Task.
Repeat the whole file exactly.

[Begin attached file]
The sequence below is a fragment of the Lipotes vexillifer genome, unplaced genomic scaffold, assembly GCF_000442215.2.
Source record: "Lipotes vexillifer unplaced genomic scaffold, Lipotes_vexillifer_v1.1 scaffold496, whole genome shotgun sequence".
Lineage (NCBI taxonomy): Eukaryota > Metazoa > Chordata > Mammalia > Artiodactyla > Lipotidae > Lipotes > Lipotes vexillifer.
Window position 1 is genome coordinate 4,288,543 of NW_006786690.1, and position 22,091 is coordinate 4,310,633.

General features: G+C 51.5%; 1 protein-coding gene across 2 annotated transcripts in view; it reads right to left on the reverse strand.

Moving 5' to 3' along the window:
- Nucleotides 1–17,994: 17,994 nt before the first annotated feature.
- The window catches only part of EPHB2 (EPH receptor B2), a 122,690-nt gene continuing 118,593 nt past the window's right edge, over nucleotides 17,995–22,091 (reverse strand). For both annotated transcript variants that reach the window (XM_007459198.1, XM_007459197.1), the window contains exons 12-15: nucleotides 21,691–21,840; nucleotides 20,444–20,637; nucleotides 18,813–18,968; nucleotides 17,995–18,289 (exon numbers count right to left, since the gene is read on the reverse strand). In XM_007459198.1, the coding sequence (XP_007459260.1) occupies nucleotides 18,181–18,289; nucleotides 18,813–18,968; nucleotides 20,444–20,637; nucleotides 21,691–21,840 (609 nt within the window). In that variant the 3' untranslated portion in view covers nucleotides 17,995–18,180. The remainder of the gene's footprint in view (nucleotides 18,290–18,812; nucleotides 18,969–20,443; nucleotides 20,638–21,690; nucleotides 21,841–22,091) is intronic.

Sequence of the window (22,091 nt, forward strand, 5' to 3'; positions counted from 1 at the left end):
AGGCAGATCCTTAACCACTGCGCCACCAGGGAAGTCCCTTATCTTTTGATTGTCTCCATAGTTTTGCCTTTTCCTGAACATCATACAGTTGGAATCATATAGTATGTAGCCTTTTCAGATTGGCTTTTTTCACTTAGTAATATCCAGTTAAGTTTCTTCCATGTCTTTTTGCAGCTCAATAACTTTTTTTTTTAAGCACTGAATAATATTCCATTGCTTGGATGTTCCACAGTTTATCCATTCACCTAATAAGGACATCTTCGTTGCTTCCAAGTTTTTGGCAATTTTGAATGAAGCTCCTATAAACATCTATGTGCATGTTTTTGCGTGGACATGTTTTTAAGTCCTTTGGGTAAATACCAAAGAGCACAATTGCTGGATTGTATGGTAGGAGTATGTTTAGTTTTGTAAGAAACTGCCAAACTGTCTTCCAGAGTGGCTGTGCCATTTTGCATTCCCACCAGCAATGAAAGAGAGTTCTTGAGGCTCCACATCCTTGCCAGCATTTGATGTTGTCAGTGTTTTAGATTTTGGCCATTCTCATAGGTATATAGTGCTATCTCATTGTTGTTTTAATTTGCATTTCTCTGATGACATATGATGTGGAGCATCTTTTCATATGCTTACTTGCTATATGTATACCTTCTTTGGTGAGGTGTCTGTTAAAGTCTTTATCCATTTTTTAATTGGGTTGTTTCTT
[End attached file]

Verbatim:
The sequence below is a fragment of the Lipotes vexillifer genome, unplaced genomic scaffold, assembly GCF_000442215.2.
Source record: "Lipotes vexillifer unplaced genomic scaffold, Lipotes_vexillifer_v1.1 scaffold496, whole genome shotgun sequence".
Lineage (NCBI taxonomy): Eukaryota > Metazoa > Chordata > Mammalia > Artiodactyla > Lipotidae > Lipotes > Lipotes vexillifer.
Window position 1 is genome coordinate 4,288,543 of NW_006786690.1, and position 22,091 is coordinate 4,310,633.

General features: G+C 51.5%; 1 protein-coding gene across 2 annotated transcripts in view; it reads right to left on the reverse strand.

Moving 5' to 3' along the window:
- Nucleotides 1–17,994: 17,994 nt before the first annotated feature.
- The window catches only part of EPHB2 (EPH receptor B2), a 122,690-nt gene continuing 118,593 nt past the window's right edge, over nucleotides 17,995–22,091 (reverse strand). For both annotated transcript variants that reach the window (XM_007459198.1, XM_007459197.1), the window contains exons 12-15: nucleotides 21,691–21,840; nucleotides 20,444–20,637; nucleotides 18,813–18,968; nucleotides 17,995–18,289 (exon numbers count right to left, since the gene is read on the reverse strand). In XM_007459198.1, the coding sequence (XP_007459260.1) occupies nucleotides 18,181–18,289; nucleotides 18,813–18,968; nucleotides 20,444–20,637; nucleotides 21,691–21,840 (609 nt within the window). In that variant the 3' untranslated portion in view covers nucleotides 17,995–18,180. The remainder of the gene's footprint in view (nucleotides 18,290–18,812; nucleotides 18,969–20,443; nucleotides 20,638–21,690; nucleotides 21,841–22,091) is intronic.

Sequence of the window (22,091 nt, forward strand, 5' to 3'; positions counted from 1 at the left end):
AGGCAGATCCTTAACCACTGCGCCACCAGGGAAGTCCCTTATCTTTTGATTGTCTCCATAGTTTTGCCTTTTCCTGAACATCATACAGTTGGAATCATATAGTATGTAGCCTTTTCAGATTGGCTTTTTTCACTTAGTAATATCCAGTTAAGTTTCTTCCATGTCTTTTTGCAGCTCAATAACTTTTTTTTTTAAGCACTGAATAATATTCCATTGCTTGGATGTTCCACAGTTTATCCATTCACCTAATAAGGACATCTTCGTTGCTTCCAAGTTTTTGGCAATTTTGAATGAAGCTCCTATAAACATCTATGTGCATGTTTTTGCGTGGACATGTTTTTAAGTCCTTTGGGTAAATACCAAAGAGCACAATTGCTGGATTGTATGGTAGGAGTATGTTTAGTTTTGTAAGAAACTGCCAAACTGTCTTCCAGAGTGGCTGTGCCATTTTGCATTCCCACCAGCAATGAAAGAGAGTTCTTGAGGCTCCACATCCTTGCCAGCATTTGATGTTGTCAGTGTTTTAGATTTTGGCCATTCTCATAGGTATATAGTGCTATCTCATTGTTGTTTTAATTTGCATTTCTCTGATGACATATGATGTGGAGCATCTTTTCATATGCTTACTTGCTATATGTATACCTTCTTTGGTGAGGTGTCTGTTAAAGTCTTTATCCATTTTTTAATTGGGTTGTTTCTT